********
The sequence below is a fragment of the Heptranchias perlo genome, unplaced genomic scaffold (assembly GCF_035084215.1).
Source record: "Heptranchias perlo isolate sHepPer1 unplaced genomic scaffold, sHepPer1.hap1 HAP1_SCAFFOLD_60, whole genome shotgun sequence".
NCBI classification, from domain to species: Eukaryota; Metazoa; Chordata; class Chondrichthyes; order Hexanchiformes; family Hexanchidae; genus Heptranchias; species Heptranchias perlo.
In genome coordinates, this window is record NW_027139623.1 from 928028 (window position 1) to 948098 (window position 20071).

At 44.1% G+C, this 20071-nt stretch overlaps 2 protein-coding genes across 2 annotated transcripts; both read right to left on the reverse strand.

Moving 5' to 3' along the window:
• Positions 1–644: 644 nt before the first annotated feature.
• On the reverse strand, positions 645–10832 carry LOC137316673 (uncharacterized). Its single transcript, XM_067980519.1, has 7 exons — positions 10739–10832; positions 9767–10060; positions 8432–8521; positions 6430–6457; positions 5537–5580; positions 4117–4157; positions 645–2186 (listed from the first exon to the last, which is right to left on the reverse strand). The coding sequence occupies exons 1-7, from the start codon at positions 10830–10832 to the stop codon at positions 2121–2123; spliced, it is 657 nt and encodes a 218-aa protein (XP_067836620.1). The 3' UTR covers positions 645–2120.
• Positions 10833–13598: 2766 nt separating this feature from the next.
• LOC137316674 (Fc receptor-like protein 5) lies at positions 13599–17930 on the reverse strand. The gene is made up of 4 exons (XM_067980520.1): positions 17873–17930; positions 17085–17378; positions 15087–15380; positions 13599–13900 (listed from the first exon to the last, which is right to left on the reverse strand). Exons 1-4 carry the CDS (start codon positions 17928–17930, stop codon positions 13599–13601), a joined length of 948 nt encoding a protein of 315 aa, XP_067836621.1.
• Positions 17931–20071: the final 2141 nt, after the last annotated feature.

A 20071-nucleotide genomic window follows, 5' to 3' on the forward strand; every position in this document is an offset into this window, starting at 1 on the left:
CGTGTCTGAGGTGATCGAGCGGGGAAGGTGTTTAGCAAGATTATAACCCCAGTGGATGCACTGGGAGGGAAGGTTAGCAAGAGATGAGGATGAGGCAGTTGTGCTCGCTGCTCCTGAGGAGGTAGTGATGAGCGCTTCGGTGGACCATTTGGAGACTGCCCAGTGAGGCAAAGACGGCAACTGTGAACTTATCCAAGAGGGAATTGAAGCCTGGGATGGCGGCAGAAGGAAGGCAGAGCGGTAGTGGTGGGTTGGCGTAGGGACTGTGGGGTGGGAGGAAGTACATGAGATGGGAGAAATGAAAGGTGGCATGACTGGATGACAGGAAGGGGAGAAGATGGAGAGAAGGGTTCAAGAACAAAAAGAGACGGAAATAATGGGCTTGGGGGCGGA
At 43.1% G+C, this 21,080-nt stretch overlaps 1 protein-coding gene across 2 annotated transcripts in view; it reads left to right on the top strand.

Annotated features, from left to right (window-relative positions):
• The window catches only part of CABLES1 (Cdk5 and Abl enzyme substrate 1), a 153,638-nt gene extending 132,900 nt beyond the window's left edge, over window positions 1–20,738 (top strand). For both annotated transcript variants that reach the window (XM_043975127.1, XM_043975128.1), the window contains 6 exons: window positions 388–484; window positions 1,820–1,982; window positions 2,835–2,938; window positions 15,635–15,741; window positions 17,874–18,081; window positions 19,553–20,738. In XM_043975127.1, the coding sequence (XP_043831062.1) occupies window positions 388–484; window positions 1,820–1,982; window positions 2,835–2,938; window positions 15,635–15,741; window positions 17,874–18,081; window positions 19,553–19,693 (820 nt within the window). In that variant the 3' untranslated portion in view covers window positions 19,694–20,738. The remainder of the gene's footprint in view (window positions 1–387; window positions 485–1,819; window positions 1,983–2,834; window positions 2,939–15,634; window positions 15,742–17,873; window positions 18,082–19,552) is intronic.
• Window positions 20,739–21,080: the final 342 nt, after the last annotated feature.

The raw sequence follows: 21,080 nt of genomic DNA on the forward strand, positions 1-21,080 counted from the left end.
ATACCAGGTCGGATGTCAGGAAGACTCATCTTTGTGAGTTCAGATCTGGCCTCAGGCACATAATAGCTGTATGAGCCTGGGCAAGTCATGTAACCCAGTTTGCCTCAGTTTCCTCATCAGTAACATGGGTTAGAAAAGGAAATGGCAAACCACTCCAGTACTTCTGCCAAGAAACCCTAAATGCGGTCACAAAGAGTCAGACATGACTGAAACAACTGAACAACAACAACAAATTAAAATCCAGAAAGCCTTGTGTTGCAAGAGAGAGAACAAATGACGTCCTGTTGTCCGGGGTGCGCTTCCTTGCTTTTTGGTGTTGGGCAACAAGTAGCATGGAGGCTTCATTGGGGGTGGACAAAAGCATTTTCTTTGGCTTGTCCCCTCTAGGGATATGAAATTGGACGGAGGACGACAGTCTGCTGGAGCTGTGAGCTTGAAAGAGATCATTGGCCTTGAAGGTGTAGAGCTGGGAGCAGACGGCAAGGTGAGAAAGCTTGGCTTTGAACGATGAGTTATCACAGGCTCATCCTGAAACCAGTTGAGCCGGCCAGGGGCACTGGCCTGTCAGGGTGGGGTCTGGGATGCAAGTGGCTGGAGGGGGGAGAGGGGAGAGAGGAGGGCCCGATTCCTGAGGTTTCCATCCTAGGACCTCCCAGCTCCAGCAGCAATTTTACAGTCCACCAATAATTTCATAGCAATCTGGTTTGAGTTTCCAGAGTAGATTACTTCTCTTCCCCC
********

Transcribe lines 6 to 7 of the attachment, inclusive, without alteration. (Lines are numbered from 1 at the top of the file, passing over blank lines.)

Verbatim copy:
Moving 5' to 3' along the window:
• Positions 1–644: 644 nt before the first annotated feature.